As you might expect, it was Dan Gooden who introduced Dwight to the sport. The coach of a local semipro team, the Tampa Dodgers, he would take Dwight to the games Sunday afternoons when the boy was so young he had to roll the ball instead of throw it. Pretty soon Dwight was playing catch with his father's ballplayers. By the time he joined his first youth team, as an 8-year-old, he was way ahead of the other players his age. "He never could understand why them other kids couldn't play like him," his father recalls. "He got frustrated and quit his teams when he was eight and nine years old. 'What for you quit?' I asked. He'd say, 'Daddy, they sorry. They play sorry.' I told him, 'Well, they'll get better. But if you quit one more time, that's it. No more baseball.' I don't say much, but when I do, I mean it. He figured he should win every game. But he grew out of it.
"You know how he got that name, Dr. K? A friend of mine used to yell to him in Little League, 'Come on, doctor, operate on him.' That's all he ever wanted to do, play baseball. You wouldn't think the Rookie of the Year would come home and gather up kids from the neighborhood to play catch, but that's what he does, out there with his nephews and such. Right now he's down there practicing with the high school team. They have to be there; he don't. He hasn't changed a bit. When Dwight's throwin' a ball, he's doin' somethin' he really loves to do."
Ella Mae Gooden, Dwight's mother, works as an aide in a nursing home. She gets off around four in the afternoon, and today, like most days, she arrives home exhausted. Among other things, she was proposed to this morning by a 92-year-old man while she was giving him his bath. "They're so funny," she says. "He asks me, 'How old're you?' 'I'm 52.' He says, 'That's not too young. Will you be my wife?' I already am somebody's wife.' He says, 'Whoever's got you got a good one.' "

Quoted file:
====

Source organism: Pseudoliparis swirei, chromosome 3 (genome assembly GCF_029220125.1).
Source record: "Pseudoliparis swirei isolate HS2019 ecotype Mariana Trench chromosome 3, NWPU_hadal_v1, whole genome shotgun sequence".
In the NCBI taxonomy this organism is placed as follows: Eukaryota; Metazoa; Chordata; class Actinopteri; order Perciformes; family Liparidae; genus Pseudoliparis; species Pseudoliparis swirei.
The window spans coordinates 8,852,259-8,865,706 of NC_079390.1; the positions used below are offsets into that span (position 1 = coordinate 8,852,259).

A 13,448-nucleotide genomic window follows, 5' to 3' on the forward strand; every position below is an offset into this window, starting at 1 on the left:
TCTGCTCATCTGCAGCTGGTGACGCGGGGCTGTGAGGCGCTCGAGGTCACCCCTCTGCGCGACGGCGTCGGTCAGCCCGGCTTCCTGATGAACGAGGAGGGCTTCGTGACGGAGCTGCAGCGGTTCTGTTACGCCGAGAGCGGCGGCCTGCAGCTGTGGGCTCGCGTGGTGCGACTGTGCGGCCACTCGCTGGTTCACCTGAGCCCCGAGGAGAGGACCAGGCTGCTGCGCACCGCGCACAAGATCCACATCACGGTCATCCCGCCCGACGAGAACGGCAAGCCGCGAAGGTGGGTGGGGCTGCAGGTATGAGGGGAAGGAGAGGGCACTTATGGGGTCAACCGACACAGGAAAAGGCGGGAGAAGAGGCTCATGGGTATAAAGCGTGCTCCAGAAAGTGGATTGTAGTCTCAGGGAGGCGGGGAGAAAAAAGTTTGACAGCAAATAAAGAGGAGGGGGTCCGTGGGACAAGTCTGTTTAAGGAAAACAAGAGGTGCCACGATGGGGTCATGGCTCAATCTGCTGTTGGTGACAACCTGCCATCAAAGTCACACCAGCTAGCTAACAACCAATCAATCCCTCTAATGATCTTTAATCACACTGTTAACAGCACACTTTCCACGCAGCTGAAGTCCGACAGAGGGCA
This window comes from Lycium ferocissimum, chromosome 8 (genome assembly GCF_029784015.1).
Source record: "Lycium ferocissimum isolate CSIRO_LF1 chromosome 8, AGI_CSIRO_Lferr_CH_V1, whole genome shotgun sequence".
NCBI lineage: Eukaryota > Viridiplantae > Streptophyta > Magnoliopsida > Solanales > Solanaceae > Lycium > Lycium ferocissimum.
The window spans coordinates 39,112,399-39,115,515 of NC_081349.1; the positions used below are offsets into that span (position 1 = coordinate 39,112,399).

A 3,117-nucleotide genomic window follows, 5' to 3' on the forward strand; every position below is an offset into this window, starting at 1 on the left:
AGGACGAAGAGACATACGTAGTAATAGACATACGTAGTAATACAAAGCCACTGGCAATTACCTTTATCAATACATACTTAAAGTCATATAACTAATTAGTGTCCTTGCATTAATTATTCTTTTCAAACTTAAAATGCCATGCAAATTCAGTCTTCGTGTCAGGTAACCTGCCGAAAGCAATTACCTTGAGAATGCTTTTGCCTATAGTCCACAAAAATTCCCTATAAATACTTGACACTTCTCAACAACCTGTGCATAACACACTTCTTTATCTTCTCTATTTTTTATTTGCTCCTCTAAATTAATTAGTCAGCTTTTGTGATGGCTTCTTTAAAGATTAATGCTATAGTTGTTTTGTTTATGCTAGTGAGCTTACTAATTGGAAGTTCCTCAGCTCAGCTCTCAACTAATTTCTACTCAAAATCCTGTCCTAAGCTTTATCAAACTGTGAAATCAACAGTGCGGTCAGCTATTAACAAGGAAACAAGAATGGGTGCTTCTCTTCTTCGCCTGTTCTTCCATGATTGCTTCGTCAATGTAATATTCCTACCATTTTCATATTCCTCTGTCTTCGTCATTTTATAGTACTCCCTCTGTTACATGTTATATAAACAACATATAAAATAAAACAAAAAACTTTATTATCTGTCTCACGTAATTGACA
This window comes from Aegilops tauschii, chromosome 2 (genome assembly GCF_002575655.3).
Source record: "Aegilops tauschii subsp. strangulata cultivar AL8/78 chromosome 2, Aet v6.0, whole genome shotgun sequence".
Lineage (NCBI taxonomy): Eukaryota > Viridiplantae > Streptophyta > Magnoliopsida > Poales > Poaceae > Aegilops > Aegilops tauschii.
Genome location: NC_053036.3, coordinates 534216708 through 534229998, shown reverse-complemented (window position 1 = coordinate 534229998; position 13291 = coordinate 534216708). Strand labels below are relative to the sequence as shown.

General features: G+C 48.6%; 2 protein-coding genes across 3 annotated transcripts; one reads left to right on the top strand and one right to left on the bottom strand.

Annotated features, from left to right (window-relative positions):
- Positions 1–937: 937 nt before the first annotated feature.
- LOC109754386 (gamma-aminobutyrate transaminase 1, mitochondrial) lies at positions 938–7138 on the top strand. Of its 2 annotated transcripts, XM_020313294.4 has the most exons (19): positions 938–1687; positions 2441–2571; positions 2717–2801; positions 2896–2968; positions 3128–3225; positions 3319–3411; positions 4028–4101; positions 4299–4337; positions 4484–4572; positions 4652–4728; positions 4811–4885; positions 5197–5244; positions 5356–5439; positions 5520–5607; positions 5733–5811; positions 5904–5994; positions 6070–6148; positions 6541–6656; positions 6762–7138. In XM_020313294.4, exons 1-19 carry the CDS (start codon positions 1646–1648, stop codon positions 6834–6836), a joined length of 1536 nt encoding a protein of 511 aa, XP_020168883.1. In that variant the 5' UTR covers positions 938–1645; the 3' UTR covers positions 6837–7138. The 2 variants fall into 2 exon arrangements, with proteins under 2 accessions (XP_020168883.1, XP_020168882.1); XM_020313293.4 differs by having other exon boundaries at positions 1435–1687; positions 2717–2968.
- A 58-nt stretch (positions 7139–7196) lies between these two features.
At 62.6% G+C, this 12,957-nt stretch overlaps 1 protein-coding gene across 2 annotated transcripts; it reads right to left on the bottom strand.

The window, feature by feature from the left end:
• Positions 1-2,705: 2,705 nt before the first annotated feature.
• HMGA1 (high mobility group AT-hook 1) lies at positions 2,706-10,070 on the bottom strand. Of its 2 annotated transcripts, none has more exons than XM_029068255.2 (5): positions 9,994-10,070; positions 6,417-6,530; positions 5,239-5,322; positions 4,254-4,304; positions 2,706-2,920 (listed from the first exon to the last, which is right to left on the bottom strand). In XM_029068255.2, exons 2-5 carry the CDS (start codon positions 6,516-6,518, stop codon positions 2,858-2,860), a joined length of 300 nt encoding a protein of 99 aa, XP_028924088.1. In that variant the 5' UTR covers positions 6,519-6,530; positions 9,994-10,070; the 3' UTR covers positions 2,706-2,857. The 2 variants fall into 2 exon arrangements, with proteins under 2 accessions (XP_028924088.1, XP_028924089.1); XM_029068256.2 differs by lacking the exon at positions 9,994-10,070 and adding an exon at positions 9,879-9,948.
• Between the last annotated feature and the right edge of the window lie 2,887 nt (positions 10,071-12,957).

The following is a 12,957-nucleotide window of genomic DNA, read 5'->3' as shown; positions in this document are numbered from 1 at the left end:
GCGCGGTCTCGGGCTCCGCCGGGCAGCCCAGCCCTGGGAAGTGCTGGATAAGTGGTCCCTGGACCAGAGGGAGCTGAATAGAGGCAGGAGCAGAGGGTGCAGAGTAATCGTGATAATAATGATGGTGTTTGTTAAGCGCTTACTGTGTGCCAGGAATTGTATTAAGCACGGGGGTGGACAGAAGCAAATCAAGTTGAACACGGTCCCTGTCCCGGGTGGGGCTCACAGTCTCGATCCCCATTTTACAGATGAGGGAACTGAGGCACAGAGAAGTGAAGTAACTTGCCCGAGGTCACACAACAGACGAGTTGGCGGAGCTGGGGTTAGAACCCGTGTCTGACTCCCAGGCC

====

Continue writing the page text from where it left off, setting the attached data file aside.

She laughs. Dan chuckles quietly. Ella Mae Gooden is a big-boned woman who has one child by a previous marriage, three more by Dan—two girls and then Dwight, the youngest by 11 years. "I thought it was all over, then up popped Poodney," Mrs. Gooden says. She smiles dreamily. "My baby. He tell you that? We call him Poodney? It don't mean nothin', just what my girls called him. What a shock he was.
"Them girls; they loved him. You never saw a boy surrounded with so much love. He'd cry at night, and they'd fight over who'd get to hold him. 'My turn,' Betty Jean would say. 'No,' Mercedes would say, 'my turn.' I yell, 'I don't care whose turn it is, somebody get him.' But he was a good baby. Quiet. Still is quiet."
"I believe he gets that from me," Dan puts in. "Me and him are about the only ones around here that's not talkers."
Mrs. Gooden frowns. "Once Dwight came along it was always him and the boy, him and the boy," she says, waving her arm in the direction of her husband. "He left us three women for the boy. Took him to the games when he was just an arm baby. That's all you ever would hear from them two, baseball, baseball, baseball. My Poodney says to his daddy when he was so little, 'You see them big fellas on the TV? When I grow up, I'm gonna play on TV like them fellas.' And now he does, sure enough.